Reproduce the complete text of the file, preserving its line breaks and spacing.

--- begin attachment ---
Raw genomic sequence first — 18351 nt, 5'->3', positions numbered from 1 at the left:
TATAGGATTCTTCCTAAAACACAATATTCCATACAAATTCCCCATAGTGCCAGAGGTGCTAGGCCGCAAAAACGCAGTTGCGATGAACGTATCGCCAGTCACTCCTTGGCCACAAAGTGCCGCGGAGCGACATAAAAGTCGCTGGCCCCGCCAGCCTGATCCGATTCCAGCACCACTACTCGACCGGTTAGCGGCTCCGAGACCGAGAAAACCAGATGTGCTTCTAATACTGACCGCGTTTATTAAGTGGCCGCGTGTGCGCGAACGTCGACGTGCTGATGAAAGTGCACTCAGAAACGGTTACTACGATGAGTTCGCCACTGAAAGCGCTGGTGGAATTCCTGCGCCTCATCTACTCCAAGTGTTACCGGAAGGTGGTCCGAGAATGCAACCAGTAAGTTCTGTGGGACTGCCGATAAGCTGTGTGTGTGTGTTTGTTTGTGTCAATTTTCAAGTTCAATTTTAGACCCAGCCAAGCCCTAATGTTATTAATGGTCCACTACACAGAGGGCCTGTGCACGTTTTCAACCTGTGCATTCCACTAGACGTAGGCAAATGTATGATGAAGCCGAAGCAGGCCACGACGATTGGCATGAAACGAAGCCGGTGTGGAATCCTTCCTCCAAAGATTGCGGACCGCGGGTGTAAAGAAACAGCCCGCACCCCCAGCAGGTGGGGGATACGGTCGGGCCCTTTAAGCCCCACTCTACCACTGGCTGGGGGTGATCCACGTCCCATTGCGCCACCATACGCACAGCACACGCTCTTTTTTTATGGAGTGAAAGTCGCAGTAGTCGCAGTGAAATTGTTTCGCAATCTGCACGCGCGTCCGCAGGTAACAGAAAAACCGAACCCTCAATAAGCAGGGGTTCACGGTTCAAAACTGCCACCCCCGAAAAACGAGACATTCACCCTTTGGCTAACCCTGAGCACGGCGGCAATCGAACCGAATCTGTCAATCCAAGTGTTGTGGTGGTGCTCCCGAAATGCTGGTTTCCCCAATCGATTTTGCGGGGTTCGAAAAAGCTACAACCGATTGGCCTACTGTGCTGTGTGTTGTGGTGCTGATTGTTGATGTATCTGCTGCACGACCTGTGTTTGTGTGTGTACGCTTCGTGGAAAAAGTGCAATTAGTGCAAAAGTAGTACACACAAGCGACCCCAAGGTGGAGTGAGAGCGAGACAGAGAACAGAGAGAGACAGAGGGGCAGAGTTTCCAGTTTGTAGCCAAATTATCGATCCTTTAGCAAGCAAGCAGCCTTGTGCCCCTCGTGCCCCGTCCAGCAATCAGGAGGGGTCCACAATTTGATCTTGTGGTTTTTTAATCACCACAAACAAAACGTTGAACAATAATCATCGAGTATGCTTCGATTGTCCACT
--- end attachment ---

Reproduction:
Raw genomic sequence first — 18351 nt, 5'->3', positions numbered from 1 at the left:
TATAGGATTCTTCCTAAAACACAATATTCCATACAAATTCCCCATAGTGCCAGAGGTGCTAGGCCGCAAAAACGCAGTTGCGATGAACGTATCGCCAGTCACTCCTTGGCCACAAAGTGCCGCGGAGCGACATAAAAGTCGCTGGCCCCGCCAGCCTGATCCGATTCCAGCACCACTACTCGACCGGTTAGCGGCTCCGAGACCGAGAAAACCAGATGTGCTTCTAATACTGACCGCGTTTATTAAGTGGCCGCGTGTGCGCGAACGTCGACGTGCTGATGAAAGTGCACTCAGAAACGGTTACTACGATGAGTTCGCCACTGAAAGCGCTGGTGGAATTCCTGCGCCTCATCTACTCCAAGTGTTACCGGAAGGTGGTCCGAGAATGCAACCAGTAAGTTCTGTGGGACTGCCGATAAGCTGTGTGTGTGTGTTTGTTTGTGTCAATTTTCAAGTTCAATTTTAGACCCAGCCAAGCCCTAATGTTATTAATGGTCCACTACACAGAGGGCCTGTGCACGTTTTCAACCTGTGCATTCCACTAGACGTAGGCAAATGTATGATGAAGCCGAAGCAGGCCACGACGATTGGCATGAAACGAAGCCGGTGTGGAATCCTTCCTCCAAAGATTGCGGACCGCGGGTGTAAAGAAACAGCCCGCACCCCCAGCAGGTGGGGGATACGGTCGGGCCCTTTAAGCCCCACTCTACCACTGGCTGGGGGTGATCCACGTCCCATTGCGCCACCATACGCACAGCACACGCTCTTTTTTTATGGAGTGAAAGTCGCAGTAGTCGCAGTGAAATTGTTTCGCAATCTGCACGCGCGTCCGCAGGTAACAGAAAAACCGAACCCTCAATAAGCAGGGGTTCACGGTTCAAAACTGCCACCCCCGAAAAACGAGACATTCACCCTTTGGCTAACCCTGAGCACGGCGGCAATCGAACCGAATCTGTCAATCCAAGTGTTGTGGTGGTGCTCCCGAAATGCTGGTTTCCCCAATCGATTTTGCGGGGTTCGAAAAAGCTACAACCGATTGGCCTACTGTGCTGTGTGTTGTGGTGCTGATTGTTGATGTATCTGCTGCACGACCTGTGTTTGTGTGTGTACGCTTCGTGGAAAAAGTGCAATTAGTGCAAAAGTAGTACACACAAGCGACCCCAAGGTGGAGTGAGAGCGAGACAGAGAACAGAGAGAGACAGAGGGGCAGAGTTTCCAGTTTGTAGCCAAATTATCGATCCTTTAGCAAGCAAGCAGCCTTGTGCCCCTCGTGCCCCGTCCAGCAATCAGGAGGGGTCCACAATTTGATCTTGTGGTTTTTTAATCACCACAAACAAAACGTTGAACAATAATCATCGAGTATGCTTCGATTGTCCACT